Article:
Aschenbrenner AC, Mouktaroudi M, Krämer B, Oestreich M, Antonakos N, Nuesch-Germano M, Gkizeli K, Bonaguro L, Reusch N, Baßler K, Saridaki M, Knoll R, Pecht T, Kapellos TS, Doulou S, Kröger C, Herbert M, Holsten L, Horne A, Gemünd ID, Rovina N, Agrawal S, Dahm K, van Uelft M, Drews A, Lenkeit L, Bruse N, Gerretsen J, Gierlich J, Becker M, Händler K, Kraut M, Theis H, Mengiste S, De Domenico E, Schulte-Schrepping J, Seep L, Raabe J, Hoffmeister C, ToVinh M, Keitel V, Rieke G, Talevi V, Skowasch D, Aziz NA, Pickkers P, van de Veerdonk FL, Netea MG, Schultze JL, Kox M, Breteler MMB, Nattermann J, Koutsoukou A, Giamarellos-Bourboulis EJ, Ulas T; German COVID-19 Omics Initiative (DeCOI). Disease severity-specific neutrophil signatures in blood transcriptomes stratify COVID-19 patients. Genome Med. 2021 Jan 13;13(1):7. https://doi.org/10.1186/s13073-020-00823-5.

    4. Falck-Jones S , Vangeti S , Yu M  et al.   PREPRINT: functional myeloid-derived suppressor cells expand in blood but not airways of COVID-19 patients and predict disease severity. medRxiv  2020. doi:10.1101/2020.09.08.20190272.

      Falck-Jones S, Vangeti S, Yu M, Falck-Jones R, Cagigi A, Badolati I, Österberg B, Lautenbach MJ, Ahlberg E, Lin A, Lepzien R, Szurgot I, Lenart K, Hellgren F, Maecker HT, Sälde J, Albert J, Johansson N, Bell M, Lore K, Färnert A, Smed-Sörensen A. Functional monocytic myeloid-derived suppressor cells increase in blood but not airways and predict COVID-19 severity. J Clin Invest. 2021 Jan 25:144734. https://doi.org/10.1172/JCI144734

    5. Lombardi A , Trombetta E , Cattaneo A  et al.   PREPRINT: early phases of COVID-19 are characterized by a reduction of lymphocyte populations and the presence of atypical monocytes. medRxiv  2020. doi:10.1101/2020.05.01.20087080.

      Lombardi A, Trombetta E, Cattaneo A, Castelli V, Palomba E, Tirone M, Mangioni D, Lamorte G, Manunta M, Prati D, Ceriotti F, Gualtierotti R, Costantino G, Aliberti S, Scaravilli V, Grasselli G, Gori A, Porretti L and Bandera A (2020) Early Phases of COVID-19 Are Characterized by a Reduction in Lymphocyte Populations and the Presence of Atypical Monocytes . Front. Immunol. 11:560330. https://doi.org/10.3389/fimmu.2020.560330

    6. Vietzen H , Zoufaly A , Traugott M  et al.   PREPRINT: NK cell receptor NKG2C deletion and HLA-E variants are risk factors for severe COVID-19. Res Square  2020. doi:10.21203/rs.3.rs-34505/v1.

      Vietzen H, Zoufaly A, Traugott M, Aberle J, Aberle SW, Puchhammer-Stöckl E. Deletion of the NKG2C receptor encoding KLRC2 gene and HLA-E variants are risk factors for severe COVID-19. Genet Med. 2021 Jan 26:1–5. https://doi.org/10.1038/s41436-020-01077-7

    7. Zhou Q , Wei X-S , Xiang X  et al.   PREPRINT: Interferon-a2b treatment for COVID-19. medRxiv  2020:2020.04.06.20042580.

      Zhou Q, Chen V, Shannon CP, Wei X-S, Xiang X, Wang X, Wang Z-H, Tebbutt SJ, Kollmann TR and Fish EN (2020) Interferon-α2b Treatment for COVID-19. Front. Immunol. 11:1061. https://doi.org/10.3389/fimmu.2020.01061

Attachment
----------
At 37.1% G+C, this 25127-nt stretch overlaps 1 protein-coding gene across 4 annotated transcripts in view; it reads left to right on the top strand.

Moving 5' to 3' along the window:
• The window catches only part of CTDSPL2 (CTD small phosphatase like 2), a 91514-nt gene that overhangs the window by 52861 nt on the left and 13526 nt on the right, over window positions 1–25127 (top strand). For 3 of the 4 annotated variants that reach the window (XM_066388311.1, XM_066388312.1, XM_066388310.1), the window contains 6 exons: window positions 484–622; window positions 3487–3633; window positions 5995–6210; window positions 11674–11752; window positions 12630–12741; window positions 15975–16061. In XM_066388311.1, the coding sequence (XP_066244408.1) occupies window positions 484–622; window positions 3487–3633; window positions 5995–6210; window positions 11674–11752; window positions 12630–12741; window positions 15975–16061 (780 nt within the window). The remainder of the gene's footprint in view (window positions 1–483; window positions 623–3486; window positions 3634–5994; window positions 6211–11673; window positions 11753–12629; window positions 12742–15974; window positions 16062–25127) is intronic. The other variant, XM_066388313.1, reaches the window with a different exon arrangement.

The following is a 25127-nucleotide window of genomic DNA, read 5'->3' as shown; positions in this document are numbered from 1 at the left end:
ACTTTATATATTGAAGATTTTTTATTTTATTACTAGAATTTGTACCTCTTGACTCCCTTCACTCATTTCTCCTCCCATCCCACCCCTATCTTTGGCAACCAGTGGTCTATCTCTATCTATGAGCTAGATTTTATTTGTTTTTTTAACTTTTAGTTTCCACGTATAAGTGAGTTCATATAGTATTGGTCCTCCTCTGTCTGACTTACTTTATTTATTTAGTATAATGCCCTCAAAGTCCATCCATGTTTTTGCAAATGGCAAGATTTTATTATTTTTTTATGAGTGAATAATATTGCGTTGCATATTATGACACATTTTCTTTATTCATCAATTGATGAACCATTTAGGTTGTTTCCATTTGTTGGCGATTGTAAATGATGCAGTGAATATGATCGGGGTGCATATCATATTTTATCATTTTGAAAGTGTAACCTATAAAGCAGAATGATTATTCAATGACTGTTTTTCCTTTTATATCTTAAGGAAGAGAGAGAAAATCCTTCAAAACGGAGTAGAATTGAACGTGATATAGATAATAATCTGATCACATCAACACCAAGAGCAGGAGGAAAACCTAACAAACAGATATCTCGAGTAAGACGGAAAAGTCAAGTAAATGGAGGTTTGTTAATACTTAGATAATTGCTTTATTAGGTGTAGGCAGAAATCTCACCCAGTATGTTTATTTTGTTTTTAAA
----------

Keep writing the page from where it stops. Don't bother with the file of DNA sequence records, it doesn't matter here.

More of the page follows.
8. Simadibrata DM , Calvin J , Wijaya AD  et al.   PREPRINT: neutrophil-to-lymphocyte ratio on admission to predict the severity and mortality of COVID-19 patients: a meta-analysis. medRxiv  2020. doi:10.1101/2020.09.14.20191098.

      Simadibrata DM, Calvin J, Wijaya AD, Ibrahim NAA. Neutrophil-to-lymphocyte ratio on admission to predict the severity and mortality of COVID-19 patients: A meta-analysis. The American Journal of Emergency Medicine. 2021; 42: 60– 69. https://doi.org/10.1016/j.ajem.2021.01.006.

    9. Zhang D , Guo R , Lei L  et al.   PREPRINT: COVID-19 infection induces readily detectable morphological and inflammation-related phenotypic changes in peripheral blood monocytes, the severity of which correlate with patient outcome. medRxiv  2020. doi:10.1101/2020.03.24.20042655.

      Zhang, D, Guo, R, Lei, L, et al. COVID‐19 infection induces readily detectable morphological and inflammation‐related phenotypic changes in peripheral blood monocytes. J Leukoc Biol. 2021; 109: 13– 22. https://doi.org/10.1002/JLB.4HI0720-470R

  4. Feb 2021
    1. Note: This question has been edited since it was asked. The original title was "Test whether a glob has any matches in bash". The specific shell, 'bash', was dropped from the question after I published my answer. The editing of the question's title makes my answer appear to be in error. I hope someone can amend or at least address this change.
  5. Oct 2020
  6. Aug 2020
  7. Jul 2020
    1. "that text has been removed from the official version on the Apache site." This itself is also not good. If you post "official" records but then quietly edit them over time, I have no choice but to assume bad faith in all the records I'm shown by you. Why should I believe anything Apache board members claim was "minuted" but which in fact it turns out they might have just edited into their records days, weeks or years later? One of the things I particularly watch for in modern news media (where no physical artefact captures whatever "mistakes" are published as once happened with newspapers) is whether when they inevitably correct a mistake they _acknowledge_ that or they instead just silently change things.